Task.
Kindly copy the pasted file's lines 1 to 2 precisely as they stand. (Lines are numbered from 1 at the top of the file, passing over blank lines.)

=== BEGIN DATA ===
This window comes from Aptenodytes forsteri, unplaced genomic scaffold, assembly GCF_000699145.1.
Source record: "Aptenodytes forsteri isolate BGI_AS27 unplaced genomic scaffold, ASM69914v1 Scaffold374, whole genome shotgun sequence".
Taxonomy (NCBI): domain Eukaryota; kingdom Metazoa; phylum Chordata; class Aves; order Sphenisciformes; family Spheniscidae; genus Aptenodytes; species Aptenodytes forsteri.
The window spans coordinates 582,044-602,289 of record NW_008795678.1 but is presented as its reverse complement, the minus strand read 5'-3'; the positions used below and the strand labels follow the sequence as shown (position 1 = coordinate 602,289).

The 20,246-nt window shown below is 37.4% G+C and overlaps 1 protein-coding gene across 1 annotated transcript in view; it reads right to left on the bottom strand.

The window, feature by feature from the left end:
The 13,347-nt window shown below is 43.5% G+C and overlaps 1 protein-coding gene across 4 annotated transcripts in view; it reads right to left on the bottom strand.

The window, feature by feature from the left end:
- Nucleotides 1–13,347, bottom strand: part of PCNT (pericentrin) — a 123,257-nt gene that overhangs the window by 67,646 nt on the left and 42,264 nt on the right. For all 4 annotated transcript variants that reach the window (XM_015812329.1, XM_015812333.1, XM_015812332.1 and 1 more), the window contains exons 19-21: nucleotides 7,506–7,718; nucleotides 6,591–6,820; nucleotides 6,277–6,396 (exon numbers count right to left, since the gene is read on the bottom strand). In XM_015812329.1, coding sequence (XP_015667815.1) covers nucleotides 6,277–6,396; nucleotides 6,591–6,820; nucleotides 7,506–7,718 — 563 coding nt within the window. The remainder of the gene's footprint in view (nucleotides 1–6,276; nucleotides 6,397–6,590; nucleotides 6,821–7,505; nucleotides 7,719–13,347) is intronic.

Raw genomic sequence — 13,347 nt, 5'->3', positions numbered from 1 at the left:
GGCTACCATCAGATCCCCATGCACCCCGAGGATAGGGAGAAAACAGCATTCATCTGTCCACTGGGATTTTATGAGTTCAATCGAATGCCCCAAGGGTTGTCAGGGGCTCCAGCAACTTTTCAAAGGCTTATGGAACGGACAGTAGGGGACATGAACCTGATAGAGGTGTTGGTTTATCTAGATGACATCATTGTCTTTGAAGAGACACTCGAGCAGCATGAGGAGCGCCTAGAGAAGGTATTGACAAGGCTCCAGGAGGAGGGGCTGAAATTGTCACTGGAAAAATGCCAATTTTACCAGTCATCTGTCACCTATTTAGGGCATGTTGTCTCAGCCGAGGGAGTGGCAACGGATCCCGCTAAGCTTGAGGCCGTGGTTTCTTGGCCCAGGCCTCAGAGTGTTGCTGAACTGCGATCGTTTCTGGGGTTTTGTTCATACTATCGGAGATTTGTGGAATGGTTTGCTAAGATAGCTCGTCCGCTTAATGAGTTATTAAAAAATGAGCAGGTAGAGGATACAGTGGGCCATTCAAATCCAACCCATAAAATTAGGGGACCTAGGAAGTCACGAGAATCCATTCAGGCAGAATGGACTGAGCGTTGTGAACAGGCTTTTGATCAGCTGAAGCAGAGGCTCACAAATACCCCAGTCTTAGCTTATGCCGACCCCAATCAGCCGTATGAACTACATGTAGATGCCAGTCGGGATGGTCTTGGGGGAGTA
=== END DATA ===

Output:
This window comes from Aptenodytes forsteri, unplaced genomic scaffold, assembly GCF_000699145.1.
Source record: "Aptenodytes forsteri isolate BGI_AS27 unplaced genomic scaffold, ASM69914v1 Scaffold374, whole genome shotgun sequence".